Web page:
"... I recall a crew, in Memphis, Tennessee, who worked as a team putting together the forms for the reinforced concrete piling (which I was there to inspect) at the successive commands which, although not verse, rolled rhythmically from the lips of the gang boss. It went something like this:
"Pick up de one side:
Set in de cage:
Pick up t'othah side:
Stick in the pins:
"Ain't got but one eye!" piped a youth.
"Whut ain't got but one eye?" intoned the boss.
"Dis hyeah fawm! [form]" answered the youth. One of the lugs on the edge of the half-octagonal steel sheet had broken off, so that the linking strip could not be fastened. With a brief glance in my direction, the gang boss chanted:
"Git a wy-ah!"[wire]
One of the men produced a length of wire which, when looped around the remaining opposite lug and passed under the form, shaped a temporary eyelet for the other side, while all the other men stood at attention until, the loop made and the pin run through, the final command was given:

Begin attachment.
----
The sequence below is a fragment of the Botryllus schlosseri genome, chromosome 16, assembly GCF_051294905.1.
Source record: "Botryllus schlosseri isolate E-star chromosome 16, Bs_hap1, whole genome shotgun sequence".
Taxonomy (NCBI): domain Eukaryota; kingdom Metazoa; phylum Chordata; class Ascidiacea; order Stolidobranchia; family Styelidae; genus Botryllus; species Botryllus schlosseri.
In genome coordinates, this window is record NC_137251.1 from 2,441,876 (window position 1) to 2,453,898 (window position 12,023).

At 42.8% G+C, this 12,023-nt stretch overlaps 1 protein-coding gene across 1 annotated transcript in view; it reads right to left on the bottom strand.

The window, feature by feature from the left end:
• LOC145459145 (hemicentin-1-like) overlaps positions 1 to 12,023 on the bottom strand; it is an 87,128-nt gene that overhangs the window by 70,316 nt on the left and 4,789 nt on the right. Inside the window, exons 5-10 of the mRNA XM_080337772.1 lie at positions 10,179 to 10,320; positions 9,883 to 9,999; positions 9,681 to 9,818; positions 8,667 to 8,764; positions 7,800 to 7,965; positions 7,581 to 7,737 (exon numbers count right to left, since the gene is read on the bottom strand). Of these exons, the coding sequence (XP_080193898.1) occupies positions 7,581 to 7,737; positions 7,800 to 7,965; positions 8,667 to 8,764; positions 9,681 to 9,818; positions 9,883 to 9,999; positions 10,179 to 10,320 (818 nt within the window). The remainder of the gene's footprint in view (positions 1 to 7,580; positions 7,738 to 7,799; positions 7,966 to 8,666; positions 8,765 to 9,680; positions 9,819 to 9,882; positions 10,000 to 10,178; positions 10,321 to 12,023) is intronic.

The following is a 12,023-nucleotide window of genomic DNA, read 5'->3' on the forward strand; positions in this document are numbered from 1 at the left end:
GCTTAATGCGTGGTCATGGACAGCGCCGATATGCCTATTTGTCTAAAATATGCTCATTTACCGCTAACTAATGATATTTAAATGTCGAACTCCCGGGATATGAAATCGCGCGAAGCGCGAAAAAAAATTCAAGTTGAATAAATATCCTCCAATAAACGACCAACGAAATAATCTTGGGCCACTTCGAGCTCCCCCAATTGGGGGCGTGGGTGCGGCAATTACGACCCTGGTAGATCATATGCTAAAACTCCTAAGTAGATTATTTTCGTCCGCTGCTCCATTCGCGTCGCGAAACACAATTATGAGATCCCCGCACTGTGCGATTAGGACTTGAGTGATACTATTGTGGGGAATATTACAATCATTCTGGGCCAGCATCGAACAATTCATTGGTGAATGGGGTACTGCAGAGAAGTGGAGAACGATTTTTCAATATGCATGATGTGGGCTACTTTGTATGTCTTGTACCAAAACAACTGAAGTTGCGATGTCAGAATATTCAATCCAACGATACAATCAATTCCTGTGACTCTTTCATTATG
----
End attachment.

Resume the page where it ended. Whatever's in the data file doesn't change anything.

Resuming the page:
"Cah-yeh it 'way!"
Another group, working on "double tracking" and elevating roadbed along the Des Plaines River, near Chicago, included one fellow who, I heard him tell the foreman, wanted to "go back to Bobo, Mississippi. B-o-b-o," he spelled it out carefully, in case the foreman might not know. And later I heard him cogitating vocally, to the rhythm of spike maul or tamping bar:
"Ah won-dah of a soot-case'll hol mah clo's!"
"Matchbox'll hol' yuah clo's!" jibed another, and, with perfect calm, without missing a beat, the first continued his improvised chant, but changed the "lyric" (!) to read:
"Ah won-dah of a match-box'll hol' mah clo's!"
Fusion of African and European music traditions